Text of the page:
Using the plasma samples collected at baseline, the authors measured and conducted sophisticated network analysis on the cytokines.
The authors were able to show distinct differences between the cytokine networks of ME/CFS, S-ME/CFS, and C groups at baseline. In particular, the cytokines networks of those with ME/CFS and S-ME/CFS had more centrality and were more densely interconnected than that of Cs.
These findings suggest that there may be biological differences between these three groups and that understanding these differences may help to identify risk factors that predispose individuals to developing ME/CFS following infection.
Reduced Endothelial Function in Myalgic Encephalomyelitis/Chronic Fatigue Syndrome–Results From Open-Label Cyclophosphamide Intervention Study
Authors: Sørland K, Sandvik MK, Rekeland IG, Ribu L, Småstuen MC, Mella O, Fluge O (University of Bergen, Norway)
Publication: Frontiers in Medicine
The purpose of this study was to examine endothelial function in ME/CFS, using flow-mediated dilation (FMD) and post-occlusive reactive hyperemia (PORH), and to determine if IV cyclophosphamide treatment results in changes to endothelial function in ME/CFS.
This study included 40 ME/CFS Norwegian patients (Canadian Consensus Criteria) who were enrolled in this research group’s open label IV cyclophosphamide trial (see Research Digest edition 48). Illness duration was a minimum of 2 years and severity ranged from mild to very severe. Healthy controls were recruited from two other studies conducted by the same authors. There were 66 healthy controls in the FMD cohort and 30 controls in the PORH cohort. FMD and PORH were measured at baseline and again at 12 months following the conclusion of the IV cyclophosphamide trial.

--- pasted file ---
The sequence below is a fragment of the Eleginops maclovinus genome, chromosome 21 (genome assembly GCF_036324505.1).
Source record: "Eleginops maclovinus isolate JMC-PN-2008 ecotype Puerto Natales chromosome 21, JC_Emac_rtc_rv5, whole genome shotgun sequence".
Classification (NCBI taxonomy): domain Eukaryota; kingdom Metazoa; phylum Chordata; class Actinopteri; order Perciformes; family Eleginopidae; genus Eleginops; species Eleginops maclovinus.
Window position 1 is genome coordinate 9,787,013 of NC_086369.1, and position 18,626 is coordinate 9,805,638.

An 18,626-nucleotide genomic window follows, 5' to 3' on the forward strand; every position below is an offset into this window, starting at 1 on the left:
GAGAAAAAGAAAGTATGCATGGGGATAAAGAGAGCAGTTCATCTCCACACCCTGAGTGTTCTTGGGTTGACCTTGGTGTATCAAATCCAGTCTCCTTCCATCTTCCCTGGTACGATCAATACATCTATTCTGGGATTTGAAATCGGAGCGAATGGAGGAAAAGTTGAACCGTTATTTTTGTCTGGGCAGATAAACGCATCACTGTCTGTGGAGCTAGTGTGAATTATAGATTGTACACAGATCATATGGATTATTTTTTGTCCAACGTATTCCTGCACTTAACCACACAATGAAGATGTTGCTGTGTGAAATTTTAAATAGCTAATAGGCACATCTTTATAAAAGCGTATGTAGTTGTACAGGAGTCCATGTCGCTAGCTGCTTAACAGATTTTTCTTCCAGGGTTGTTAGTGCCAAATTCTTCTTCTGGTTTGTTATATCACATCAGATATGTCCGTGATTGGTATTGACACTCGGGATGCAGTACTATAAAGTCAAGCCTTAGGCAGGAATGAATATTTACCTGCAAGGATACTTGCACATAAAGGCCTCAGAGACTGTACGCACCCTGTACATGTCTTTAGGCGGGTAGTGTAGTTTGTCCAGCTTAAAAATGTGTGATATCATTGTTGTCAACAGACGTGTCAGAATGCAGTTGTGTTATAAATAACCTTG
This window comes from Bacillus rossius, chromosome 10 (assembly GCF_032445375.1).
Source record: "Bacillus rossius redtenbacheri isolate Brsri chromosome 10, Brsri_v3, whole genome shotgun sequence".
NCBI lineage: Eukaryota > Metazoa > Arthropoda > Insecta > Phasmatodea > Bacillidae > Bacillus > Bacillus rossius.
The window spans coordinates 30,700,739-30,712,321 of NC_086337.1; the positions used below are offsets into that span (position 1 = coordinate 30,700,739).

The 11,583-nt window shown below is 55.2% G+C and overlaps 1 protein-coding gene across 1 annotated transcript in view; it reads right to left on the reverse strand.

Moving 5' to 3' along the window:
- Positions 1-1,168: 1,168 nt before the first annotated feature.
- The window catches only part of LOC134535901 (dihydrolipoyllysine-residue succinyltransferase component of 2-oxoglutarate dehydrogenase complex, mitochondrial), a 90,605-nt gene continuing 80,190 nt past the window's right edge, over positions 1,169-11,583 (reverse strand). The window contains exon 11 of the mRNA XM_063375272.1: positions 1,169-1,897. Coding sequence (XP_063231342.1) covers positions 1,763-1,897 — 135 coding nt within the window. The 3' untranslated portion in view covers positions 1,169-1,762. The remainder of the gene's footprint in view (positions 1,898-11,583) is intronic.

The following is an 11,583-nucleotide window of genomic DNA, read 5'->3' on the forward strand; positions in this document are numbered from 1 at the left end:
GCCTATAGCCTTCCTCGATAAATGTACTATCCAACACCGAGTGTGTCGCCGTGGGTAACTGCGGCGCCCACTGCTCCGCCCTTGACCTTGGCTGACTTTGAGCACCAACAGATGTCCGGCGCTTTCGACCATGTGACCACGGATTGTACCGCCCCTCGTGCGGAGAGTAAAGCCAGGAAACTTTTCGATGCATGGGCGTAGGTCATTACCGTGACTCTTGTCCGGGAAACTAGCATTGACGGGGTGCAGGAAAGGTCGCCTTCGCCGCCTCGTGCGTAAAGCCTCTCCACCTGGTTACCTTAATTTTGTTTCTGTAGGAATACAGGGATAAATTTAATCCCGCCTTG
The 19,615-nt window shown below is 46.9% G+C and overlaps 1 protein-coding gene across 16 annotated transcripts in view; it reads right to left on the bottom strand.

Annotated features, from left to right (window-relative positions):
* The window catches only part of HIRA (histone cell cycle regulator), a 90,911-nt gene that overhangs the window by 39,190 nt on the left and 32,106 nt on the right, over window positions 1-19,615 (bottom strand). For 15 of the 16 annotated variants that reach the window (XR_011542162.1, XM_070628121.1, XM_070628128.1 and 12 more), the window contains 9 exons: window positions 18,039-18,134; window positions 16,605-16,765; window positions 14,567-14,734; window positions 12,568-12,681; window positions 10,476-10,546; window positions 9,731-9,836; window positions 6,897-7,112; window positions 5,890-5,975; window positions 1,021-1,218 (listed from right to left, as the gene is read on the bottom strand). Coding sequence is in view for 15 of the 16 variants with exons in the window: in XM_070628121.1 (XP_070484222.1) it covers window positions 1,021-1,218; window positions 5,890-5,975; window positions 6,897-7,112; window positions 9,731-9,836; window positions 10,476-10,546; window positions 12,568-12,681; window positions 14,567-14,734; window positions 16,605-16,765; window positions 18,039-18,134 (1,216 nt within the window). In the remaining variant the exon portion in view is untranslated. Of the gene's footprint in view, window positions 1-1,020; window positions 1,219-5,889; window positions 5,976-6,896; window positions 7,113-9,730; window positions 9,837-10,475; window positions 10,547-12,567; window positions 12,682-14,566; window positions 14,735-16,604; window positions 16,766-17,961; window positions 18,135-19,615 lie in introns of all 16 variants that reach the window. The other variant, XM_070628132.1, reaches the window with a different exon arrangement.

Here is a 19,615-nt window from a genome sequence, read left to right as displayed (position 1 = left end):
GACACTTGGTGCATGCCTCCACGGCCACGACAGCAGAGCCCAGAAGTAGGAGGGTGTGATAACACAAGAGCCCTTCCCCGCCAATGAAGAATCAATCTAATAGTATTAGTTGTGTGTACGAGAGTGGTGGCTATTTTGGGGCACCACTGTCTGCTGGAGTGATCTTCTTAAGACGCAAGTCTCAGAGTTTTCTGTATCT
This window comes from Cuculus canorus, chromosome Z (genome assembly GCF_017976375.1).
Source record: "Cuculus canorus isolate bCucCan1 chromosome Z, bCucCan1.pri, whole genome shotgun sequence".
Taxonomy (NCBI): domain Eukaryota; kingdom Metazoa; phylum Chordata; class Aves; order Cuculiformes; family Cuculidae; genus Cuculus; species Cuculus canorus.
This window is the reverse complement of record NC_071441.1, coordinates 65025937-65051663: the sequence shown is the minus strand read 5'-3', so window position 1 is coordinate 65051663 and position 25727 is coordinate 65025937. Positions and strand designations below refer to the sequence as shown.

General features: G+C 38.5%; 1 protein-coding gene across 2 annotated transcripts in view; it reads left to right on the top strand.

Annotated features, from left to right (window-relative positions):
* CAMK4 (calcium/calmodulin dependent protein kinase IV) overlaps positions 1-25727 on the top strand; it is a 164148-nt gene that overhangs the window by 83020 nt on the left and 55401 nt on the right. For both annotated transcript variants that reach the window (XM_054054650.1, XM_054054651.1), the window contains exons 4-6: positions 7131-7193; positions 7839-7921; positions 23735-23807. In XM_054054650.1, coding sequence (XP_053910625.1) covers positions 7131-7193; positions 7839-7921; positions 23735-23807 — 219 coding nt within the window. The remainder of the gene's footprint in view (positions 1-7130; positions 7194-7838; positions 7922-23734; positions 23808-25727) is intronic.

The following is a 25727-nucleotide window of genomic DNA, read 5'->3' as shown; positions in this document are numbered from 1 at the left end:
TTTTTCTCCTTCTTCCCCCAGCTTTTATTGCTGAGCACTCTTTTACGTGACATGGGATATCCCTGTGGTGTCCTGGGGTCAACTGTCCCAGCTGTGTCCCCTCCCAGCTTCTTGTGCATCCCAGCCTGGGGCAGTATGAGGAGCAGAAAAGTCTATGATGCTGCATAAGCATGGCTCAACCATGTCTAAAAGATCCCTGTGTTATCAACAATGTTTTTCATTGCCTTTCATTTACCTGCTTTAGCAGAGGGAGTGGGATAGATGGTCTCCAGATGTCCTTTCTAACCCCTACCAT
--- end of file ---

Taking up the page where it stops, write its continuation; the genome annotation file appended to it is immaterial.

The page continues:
At baseline, both FMD and PORH were significantly lower in ME/CFS patients than healthy controls, indicating that the ME/CFS patients had significantly reduced large and small blood vessel endothelial function. While more than half of the ME/CFS patients met the criteria for clinical response to IV cyclophosphamide, there was no relationship between clinical response and changes in endothelial function at the 12 month follow up.
The authors acknowledge that a limitation of their study was that they didn’t record the physical activity of healthy individuals, so didn’t control for the effect of inactivity on endothelial function. However, they argue that inactivity alone is not a plausible mechanism for the observed dysfunction, as there was no relationship between endothelial function and disease severity, nor with subjective or objective measures of physical function in ME/CFS patients.
Aussie fitness guru opens up about shock diagnosis
Publication: A Current Affair
Former Biggest Loser coach, Tiffiny Hall, recently appeared on A Current Affair after having revealed that she has been diagnosed with ME/CFS. The 36 year old says she has been dealing with the condition for 18 months and it has taken a toll on her and her family.
“It’s been very tough for my whole family. My mum, my dad, my sister, my brother, my husband, they felt helpless, they didn’t know how to help. It’s not like there’s a magic pill or treatment,” she said.
Emerge Australia’s Dr Heidi Nicholl was also interviewed for the segment and said that recovery to pre-illness level of functioning is uncommon.
Segment runs for 5 minutes.